It’s that time of year again! The summer is coming to a close and kids are back in school. If your Children’s Ministry group is anything like mine, things were a little bit squirrely this last week. A little too much sitting during the school day perhaps?
Even if the kids in your group were as good as gold, the beginning of the school year is a perfect time to review expectations and make sure everyone is clear on the rules.
Here’s a few things we do in our kidmin classes in order to help keep the classroom calm (for even more classroom management ideas, check out my classroom management blog series or my pinterest board).
#1: Be Prepared (Get the Supplies Out and Ready)
Of course, the more prepared you are to teach the kids, the more smoothly the classroom experience will be. Not only should you be preparing (and practicing!) your lesson at home, but it’s crucial to get all the supplies ready for kids before they arrive. If you have older kids, they might be able to get supplies out themselves, but it’s best to keep the rummaging and wandering around the classroom to a minimum.
#2 Line Them Up!
Since you’re already in the classroom setting up and getting all the supplies ready for the kids, it will be easy to control how the kids enter the classroom. It’s best to hold the kids at the door and line them up so they can enter the classroom in an orderly manner. Before our Children’s Church, I make sure to tell the kids to use the bathroom or get a drink before they enter and I also make sure all the kids have their KidCheck sticker on before they enter the classroom. If you have any other specific instructions (such as “get your Bible off the shelf” or “be sure not to touch the crayons just yet”, this is a great time to communicate that to the kids).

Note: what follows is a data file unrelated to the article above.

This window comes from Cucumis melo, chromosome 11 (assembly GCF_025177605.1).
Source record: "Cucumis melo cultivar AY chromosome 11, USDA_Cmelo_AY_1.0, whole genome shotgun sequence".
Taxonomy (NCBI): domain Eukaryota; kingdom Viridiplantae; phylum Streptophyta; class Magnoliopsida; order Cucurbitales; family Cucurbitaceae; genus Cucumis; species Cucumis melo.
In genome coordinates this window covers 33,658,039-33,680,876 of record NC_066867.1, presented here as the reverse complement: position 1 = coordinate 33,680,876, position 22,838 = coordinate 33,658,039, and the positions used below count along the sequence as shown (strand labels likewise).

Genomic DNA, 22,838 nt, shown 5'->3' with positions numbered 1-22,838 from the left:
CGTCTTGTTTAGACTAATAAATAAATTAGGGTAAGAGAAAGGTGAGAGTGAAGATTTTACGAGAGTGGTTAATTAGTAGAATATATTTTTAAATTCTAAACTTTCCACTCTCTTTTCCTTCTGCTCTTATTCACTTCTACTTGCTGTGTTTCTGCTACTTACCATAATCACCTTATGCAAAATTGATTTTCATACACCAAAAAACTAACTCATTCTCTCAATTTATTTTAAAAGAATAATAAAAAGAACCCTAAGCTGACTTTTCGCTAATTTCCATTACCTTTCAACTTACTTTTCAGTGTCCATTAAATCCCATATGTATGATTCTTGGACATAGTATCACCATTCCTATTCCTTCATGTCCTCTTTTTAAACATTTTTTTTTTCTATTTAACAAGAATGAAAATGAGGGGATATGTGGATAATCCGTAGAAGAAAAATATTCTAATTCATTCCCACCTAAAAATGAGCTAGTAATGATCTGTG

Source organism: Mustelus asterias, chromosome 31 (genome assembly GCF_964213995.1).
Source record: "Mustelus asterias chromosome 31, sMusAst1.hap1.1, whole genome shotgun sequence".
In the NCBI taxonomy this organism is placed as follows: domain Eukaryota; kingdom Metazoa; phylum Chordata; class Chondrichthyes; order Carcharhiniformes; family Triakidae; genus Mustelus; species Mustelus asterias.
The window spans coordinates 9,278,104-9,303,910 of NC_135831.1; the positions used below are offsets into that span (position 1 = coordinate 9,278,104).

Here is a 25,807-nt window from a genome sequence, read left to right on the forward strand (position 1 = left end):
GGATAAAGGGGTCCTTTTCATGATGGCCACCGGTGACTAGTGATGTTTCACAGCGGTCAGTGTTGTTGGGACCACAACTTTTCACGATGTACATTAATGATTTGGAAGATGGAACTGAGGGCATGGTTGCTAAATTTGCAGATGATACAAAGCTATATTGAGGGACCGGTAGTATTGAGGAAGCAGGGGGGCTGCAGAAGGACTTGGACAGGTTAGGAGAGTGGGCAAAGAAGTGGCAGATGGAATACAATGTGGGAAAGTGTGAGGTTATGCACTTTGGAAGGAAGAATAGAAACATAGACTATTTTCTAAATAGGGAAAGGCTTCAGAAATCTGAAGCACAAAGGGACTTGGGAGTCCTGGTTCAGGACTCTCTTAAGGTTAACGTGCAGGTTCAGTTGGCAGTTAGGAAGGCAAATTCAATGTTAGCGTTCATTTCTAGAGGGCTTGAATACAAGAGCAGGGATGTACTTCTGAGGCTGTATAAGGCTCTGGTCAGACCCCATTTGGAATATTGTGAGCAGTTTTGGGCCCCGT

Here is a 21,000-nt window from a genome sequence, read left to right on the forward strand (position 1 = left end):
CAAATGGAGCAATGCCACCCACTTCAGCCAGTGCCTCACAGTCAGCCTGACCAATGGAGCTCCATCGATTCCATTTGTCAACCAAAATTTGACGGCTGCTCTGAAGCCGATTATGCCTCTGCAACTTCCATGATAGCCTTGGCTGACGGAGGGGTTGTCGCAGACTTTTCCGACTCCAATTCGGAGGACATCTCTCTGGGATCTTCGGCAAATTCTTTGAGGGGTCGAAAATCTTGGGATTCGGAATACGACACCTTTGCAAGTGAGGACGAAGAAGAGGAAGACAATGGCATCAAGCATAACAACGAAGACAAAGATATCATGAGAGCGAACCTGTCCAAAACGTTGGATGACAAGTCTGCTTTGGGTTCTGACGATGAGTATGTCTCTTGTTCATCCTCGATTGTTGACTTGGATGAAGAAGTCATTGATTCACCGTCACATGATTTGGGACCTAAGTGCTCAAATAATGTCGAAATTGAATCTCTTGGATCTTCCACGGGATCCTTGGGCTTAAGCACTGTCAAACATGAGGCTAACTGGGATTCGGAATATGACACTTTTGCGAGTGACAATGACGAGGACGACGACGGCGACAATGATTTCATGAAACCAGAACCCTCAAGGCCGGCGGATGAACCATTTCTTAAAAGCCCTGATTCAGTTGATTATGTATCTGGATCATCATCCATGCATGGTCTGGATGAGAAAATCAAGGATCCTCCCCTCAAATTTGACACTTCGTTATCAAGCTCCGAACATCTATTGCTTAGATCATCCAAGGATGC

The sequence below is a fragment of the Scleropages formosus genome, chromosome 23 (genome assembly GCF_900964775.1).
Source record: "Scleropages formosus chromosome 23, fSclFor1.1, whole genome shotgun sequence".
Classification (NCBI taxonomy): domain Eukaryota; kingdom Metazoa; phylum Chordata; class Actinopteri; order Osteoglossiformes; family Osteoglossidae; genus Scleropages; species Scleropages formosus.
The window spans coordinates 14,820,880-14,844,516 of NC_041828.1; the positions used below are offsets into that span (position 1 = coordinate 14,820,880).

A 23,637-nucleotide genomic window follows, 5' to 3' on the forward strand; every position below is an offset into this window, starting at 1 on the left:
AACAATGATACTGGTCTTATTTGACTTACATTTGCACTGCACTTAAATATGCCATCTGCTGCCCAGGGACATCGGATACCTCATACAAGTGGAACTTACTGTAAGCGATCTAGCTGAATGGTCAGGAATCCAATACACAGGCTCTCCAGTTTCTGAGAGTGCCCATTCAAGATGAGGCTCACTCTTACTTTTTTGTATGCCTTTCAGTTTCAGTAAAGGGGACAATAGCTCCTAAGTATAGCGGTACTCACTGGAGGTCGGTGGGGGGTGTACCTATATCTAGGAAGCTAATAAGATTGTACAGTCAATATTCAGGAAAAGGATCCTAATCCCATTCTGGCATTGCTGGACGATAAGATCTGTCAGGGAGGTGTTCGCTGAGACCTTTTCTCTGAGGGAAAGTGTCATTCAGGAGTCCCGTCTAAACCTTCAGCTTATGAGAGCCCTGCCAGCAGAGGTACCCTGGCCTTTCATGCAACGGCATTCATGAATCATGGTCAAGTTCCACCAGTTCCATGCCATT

#3 The Schedule (Help Keep Things on Track)
Kids like to know what to expect next. Even though it’s good to keep thing varied, it’s also important to keep some kind of routine for the kids. Each week, I change the way I teach the lesson (props, puppets, video shorts, etc), but we keep the same general routine. This helps you time things properly and helps keep everything on track. By posting the schedule, kids can keep track of what’s coming up and you can refer to it when you need to transition into a different activity.
#4 I Need a Helper (The Popsicle Stick Method)
Kids love to help in the classroom and you can use this enthusiasm to your advantage! Whenever I need a volunteer (or helper) during Children’s Church, I pull out my popsicle sticks. The names of the kids are written on the sticks (one name per stick), plus a few sticks say “guest” in case we have a visitor that day. I pull out a name and secretly look at it — if that person has been listening and participating well, I ask them to be my helper. If that child has not been cooperative, then I say something like, “I’m sorry — this person has not been listening well. They cannot be my helper. I’ll need to pick someone else.”
It’s important not to actually say the disruptive child’s name. This serves two purposes.
- It prevents shaming and embarrassment
- It causes ALL the kids to evaluate their behavior. They all wonder if it was their name on that stick and will generally vow to shape up (at least for a few minutes!) in order to increase their chances of being a helper.
That’s it for now! What things do you implement every week in order to keep things calm in the classroom? I’d love to hear about it!